On 24 October 2017, the Health Council (Gezondheidsraad) published its advice on the newest scientific insights in the area of health risks caused by night work. The main advice is that the Ministry of Social Affairs and Employment (Ministerie van Sociale Zaken en Werkgelegenheid) should limit night work where it is possible, because it has a lot of negative effects on the health of the employees. Night work causes health problems on short term, such as sleeping problems, and on long term, such as diabetes mellitus (type 2) and hart and vain deceases. The more years a person works at night, the higher the risk. This report could lead to the adoption of a new law or a limit on night work.
Simplified and harmonized rules on the management of excavated material
Companies carrying out works that require excavations and creating excavated material benefit from a simplified and systematic legal framework concerning the management of such materials, in particular for using them as a by-product. This results from the adoption of the Decree of the President of the Republic 13 June 2017, n. 120 on simplified rules on management of excavated rocks and ground, which sets the criteria to be fulfilled in order to consider excavated materials as by-products and establishes different procedures for using such material depending to the size of the company.
Adoption of the National Strategy for sustainable development by the government
Following the adoption of the National Strategy for sustainable development approved on the 2 October 2017, companies may expect the government to adopt measures in favor of waste prevention and recycling, green energy and reduction of gas emissions in the near future. The strategy and sets the action priorities for the period 2017-2030, implementing, among others, the Paris Agreement on Climate Change and the UN Sustainable Development goals. The National Strategy is divided in five pillars: people, planet, prosperity, peace and partnership, each of which has generic strategic national goals to be attained and the description of the current situation in each field that requires interventions. A comparison with the summary of 2030 Agenda for Sustainable Development goals per each section is also provided.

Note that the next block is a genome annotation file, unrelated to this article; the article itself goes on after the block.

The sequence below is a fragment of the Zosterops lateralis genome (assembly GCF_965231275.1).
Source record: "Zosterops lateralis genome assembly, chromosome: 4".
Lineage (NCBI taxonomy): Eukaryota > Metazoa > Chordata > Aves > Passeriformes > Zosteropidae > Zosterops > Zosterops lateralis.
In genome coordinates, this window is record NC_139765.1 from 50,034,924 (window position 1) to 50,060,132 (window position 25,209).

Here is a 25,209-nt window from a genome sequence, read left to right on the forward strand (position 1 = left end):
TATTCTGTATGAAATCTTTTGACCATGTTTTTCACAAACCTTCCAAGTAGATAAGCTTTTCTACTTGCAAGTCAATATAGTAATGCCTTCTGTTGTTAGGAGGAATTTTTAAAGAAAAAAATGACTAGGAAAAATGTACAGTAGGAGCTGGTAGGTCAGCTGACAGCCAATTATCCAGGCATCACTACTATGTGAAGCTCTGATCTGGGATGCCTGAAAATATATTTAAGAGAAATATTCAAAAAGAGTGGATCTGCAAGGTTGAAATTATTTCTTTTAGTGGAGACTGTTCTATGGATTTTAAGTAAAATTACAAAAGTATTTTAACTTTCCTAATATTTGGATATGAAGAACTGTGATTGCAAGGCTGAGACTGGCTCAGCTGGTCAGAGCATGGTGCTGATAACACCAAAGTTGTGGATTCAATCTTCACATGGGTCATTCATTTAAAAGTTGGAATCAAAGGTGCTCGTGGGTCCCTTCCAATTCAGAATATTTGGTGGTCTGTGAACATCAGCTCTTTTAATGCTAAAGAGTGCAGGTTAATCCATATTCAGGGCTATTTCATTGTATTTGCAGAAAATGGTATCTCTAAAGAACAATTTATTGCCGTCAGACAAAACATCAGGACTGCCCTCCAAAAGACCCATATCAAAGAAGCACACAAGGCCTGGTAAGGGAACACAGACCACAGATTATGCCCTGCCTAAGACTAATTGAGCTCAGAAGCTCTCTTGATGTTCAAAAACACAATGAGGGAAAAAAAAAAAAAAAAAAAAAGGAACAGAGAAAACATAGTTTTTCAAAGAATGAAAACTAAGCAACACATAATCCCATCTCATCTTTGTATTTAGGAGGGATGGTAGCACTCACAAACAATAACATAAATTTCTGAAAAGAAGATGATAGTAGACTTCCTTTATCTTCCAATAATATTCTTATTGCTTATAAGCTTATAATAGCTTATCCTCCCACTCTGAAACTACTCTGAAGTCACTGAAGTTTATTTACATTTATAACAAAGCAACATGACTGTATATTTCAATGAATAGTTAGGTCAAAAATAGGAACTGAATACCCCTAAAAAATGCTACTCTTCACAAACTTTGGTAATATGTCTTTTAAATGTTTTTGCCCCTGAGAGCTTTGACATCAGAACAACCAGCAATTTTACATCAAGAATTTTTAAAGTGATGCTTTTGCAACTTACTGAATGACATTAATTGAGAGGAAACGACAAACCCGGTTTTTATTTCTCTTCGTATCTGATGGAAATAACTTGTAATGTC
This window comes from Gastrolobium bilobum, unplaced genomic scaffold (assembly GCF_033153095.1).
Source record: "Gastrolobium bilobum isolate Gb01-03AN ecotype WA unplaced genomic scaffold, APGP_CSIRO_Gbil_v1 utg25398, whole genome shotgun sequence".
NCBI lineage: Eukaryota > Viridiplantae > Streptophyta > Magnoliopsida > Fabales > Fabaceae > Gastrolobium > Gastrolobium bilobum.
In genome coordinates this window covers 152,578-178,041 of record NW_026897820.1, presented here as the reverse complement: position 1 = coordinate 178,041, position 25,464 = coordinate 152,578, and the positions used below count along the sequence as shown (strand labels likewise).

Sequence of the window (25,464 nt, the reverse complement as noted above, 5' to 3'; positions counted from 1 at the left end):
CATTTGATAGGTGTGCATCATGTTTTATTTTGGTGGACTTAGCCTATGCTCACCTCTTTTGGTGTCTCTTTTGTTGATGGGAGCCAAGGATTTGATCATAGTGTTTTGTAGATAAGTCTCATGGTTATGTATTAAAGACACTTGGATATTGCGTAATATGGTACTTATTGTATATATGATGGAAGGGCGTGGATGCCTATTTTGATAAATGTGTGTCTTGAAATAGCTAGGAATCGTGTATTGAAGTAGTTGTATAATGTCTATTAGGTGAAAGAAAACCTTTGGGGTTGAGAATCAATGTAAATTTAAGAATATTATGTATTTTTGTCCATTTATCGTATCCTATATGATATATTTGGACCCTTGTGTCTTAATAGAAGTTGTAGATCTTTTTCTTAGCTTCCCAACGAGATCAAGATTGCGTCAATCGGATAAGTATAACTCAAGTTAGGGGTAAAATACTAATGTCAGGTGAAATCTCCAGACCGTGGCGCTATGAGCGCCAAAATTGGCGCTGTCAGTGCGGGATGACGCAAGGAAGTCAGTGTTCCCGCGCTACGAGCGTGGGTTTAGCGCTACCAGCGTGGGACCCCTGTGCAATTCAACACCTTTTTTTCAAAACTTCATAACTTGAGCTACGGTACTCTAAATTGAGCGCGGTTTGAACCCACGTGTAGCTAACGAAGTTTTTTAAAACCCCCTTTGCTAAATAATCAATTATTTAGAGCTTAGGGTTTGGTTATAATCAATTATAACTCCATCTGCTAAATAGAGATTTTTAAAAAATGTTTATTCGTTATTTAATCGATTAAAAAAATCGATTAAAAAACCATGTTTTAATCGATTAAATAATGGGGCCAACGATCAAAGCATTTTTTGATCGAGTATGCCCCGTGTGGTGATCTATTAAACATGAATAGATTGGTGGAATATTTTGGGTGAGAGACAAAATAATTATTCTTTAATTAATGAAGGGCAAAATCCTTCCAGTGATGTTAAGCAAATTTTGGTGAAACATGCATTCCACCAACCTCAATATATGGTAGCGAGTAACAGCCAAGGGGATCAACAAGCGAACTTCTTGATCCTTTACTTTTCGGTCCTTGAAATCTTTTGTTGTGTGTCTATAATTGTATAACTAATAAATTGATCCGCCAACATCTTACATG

Stricter rules on water management
Companies operating with surface and underground waters are required to comply with stricter rules due to the adoption of Law 20 July 2017 editing the modified law 19 December 2008 on water. The reform maintains the majority of the current provisions unchanged and modifies specific parts such as those related to taxation, drinking water protection, water abstraction and sanctions. Powers and prerogatives of the public authorities are also extended, enhanced and detailed.
Stricter legal framework concerning fuels for road vehicles and machinery
Companies involved in the manufacturing and distribution of fuels other than biofuels are subject to a new obligation of reducing life cycle greenhouse gas emissions per unit of energy from fuel and energy supplied according to updated methods of calculation due to the adoption of Grand Ducal Regulation of 29 August 2017. The goal is to reduce emissions down to at least 6% within 31 December 2020, comparing with the standard rules for fossil fuels set in 2010. The key element of the calculation is the intensity of greenhouse gases of a distributor: the Grand Ducal Regulation provides the method of calculation and declaration of the intensity of greenhouse emissions. The reform also establishes detailed provisions addressed to public authorities for carrying out inspections and for achieving a better implementation.